While some states have moved quickly to re-open for business, California Governor Gavin Newsom has announced a four-stage plan to modify the statewide stay-at-home order, beginning with expanded testing and contact tracing measures, and culminating with the re-opening of live-audience sports, concerts, and other large events. As California employers begin implementing that plan, they must keep California’s unique employment law requirements in mind.

Cost-Saving Measures. In the immediate aftermath of the state and local stay-at-home orders, many businesses took temporary cost-saving measures—such as reduction in hours and salaries, and furloughs or temporary layoffs—hoping to return to normal operations in just a few weeks. Now that public health guidance has shifted to extend social distancing practices into the early summer, businesses may also need to extend or expand these cost-saving measures accordingly.

  • Reduction in hours and pay for non-exempt employees. Employers that have continued to operate—either with essential employees or with employees working from home—may need to reduce pay or hours to reduce costs. Employers may reduce the pay rates of non-exempt employees prospectively, but not retrospectively, so long as the employer provides notice in advance and the employees’ wages remain above the applicable minimum wage. While there is no specific timeframe required under California law, employers should provide at least one pay period’s notice before implementing the change. Employers must also provide an updated wage notice as required by Labor Code section 2810.5. Employers that need to reduce hours should also keep in mind California’s unique on-call time and reporting time requirements. If an employee is required to “report” to work, but is not put to work, the employee is entitled to receive half his or her expected hourly pay, but no less than two hours and no more than four hours of wages. The lines of “reporting” can be blurry, particularly with a remote workforce, because physical reporting is not required to trigger reporting time pay obligations. Further, if an employee is expected to be “on-call” and ready to accept assignments, the employee must be paid his or her regular hourly rate for the time waiting on-call as well as for any time actually worked.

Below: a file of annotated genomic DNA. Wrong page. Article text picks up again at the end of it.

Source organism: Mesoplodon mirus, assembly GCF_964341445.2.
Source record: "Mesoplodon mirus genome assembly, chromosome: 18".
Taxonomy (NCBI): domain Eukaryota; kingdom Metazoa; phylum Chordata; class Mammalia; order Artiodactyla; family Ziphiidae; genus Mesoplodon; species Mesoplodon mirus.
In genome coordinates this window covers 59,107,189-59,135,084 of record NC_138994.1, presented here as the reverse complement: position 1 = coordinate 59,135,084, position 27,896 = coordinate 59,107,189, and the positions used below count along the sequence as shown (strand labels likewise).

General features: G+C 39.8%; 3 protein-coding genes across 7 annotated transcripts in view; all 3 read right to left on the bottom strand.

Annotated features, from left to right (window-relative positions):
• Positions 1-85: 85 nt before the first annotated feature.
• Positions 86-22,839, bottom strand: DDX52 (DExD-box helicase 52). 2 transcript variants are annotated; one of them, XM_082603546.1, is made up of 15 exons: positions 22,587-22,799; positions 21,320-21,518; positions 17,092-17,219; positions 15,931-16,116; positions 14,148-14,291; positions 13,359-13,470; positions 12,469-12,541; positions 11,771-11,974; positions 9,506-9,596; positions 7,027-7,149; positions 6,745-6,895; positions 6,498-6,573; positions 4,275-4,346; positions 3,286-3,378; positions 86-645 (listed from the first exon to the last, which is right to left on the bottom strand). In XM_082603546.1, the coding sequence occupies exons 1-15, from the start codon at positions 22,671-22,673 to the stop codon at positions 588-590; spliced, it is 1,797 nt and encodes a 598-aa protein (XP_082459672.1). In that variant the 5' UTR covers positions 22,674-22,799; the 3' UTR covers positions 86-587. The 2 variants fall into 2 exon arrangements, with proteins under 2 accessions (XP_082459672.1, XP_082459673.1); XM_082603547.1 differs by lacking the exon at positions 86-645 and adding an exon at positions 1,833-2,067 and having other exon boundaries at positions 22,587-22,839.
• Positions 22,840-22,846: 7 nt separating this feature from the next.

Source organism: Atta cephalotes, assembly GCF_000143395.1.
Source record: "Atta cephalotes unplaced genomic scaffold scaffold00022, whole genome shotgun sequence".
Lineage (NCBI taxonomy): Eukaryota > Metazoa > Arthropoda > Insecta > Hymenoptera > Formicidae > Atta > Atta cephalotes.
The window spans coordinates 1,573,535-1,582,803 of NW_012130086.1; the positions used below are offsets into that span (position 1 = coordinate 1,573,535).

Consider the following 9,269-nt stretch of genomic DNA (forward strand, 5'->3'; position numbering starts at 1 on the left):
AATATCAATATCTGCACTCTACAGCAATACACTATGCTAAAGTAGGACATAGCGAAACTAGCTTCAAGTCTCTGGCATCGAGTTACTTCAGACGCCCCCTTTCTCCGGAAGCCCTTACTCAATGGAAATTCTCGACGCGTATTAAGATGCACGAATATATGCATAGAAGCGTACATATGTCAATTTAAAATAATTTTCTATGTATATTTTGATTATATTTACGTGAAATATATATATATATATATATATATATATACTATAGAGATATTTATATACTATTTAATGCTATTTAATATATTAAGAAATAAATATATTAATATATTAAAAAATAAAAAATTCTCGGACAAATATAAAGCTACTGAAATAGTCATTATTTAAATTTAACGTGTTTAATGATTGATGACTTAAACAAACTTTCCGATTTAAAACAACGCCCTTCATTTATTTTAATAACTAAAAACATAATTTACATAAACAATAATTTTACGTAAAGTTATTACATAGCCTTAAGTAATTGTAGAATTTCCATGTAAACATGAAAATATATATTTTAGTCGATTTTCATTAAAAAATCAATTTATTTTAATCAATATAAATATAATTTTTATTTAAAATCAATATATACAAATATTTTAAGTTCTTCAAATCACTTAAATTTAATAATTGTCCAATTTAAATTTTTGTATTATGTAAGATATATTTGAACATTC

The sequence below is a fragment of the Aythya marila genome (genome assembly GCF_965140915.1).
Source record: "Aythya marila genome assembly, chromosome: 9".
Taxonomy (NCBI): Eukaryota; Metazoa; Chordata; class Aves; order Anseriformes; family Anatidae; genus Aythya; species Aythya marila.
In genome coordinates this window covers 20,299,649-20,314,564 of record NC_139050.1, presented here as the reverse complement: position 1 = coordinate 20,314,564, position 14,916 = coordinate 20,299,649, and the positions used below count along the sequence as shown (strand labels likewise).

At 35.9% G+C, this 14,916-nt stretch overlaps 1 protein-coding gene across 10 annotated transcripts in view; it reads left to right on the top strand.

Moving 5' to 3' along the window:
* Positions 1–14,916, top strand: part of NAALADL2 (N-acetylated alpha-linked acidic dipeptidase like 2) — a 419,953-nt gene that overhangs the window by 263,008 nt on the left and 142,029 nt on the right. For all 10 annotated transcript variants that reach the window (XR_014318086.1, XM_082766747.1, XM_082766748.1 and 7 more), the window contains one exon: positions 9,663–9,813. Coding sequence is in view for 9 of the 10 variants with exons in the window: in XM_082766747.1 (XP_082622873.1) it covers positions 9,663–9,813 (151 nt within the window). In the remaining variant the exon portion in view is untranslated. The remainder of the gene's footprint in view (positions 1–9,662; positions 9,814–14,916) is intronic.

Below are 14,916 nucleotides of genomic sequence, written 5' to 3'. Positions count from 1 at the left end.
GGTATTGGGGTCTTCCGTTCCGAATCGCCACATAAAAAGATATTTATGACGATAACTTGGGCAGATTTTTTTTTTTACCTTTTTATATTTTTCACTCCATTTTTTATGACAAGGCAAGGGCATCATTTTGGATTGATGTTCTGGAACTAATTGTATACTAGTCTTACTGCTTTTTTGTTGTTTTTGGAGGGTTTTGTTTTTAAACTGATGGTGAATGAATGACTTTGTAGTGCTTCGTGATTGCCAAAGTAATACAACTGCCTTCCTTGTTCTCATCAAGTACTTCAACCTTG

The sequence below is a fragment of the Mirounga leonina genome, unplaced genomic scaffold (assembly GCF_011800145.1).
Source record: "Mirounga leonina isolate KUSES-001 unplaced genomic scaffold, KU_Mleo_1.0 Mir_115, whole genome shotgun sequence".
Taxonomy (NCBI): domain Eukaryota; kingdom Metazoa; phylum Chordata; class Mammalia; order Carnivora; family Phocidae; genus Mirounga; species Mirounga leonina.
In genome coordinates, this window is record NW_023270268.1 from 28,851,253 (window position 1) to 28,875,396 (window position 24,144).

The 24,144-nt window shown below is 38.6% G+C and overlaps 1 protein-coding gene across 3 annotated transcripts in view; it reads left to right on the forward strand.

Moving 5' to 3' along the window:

• Reduction in hours and pay for exempt employees. Generally, employers may not reduce the weekly salary of exempt employees without renegotiating the pertinent employment agreement with the employee in question. California courts have not provided employers with any further guidance on this topic. However, the California Department of Labor Standards Enforcement (DLSE) has previously opined that during a “severe economic downturn,” an employer may reduce an exempt employee’s salary and scheduled work hours without compromising his or her status as an exempt employee, as long as: (1) the employee still earns a monthly salary at least twice the state minimum wage; and (2) the employee continues to meet the requirements for the applicable exemption. Employers should be wary of this guidance, however, as DLSE opinion letters are not binding on California courts and courts occasionally disagree with DLSE interpretations. But even if exempt pay reductions are permissible in general, employers must convert exempt employees to hourly, non-exempt status during the crisis if the pay reduction causes the employee not to meet the salary threshold.
  • Another consideration for exempt employees. As businesses remain open with limited numbers of non-exempt employees, they may rely on their exempt employees to bear most of the burden of keeping operations moving forward. Unless they do so cautiously, though, they may risk jeopardizing the exempt status of those employees. California’s exemptions furthermore require that the exempt employee spend more than 50% of her time engaged in duties that are exempt in nature. If businesses rely too heavily on their exempt employees to carry the duties of furloughed or laid off non-exempt workers, those employees may consequently spend the majority of their time performing non-exempt duties and become entitled to overtime pay, meal and rest breaks, and assorted penalties.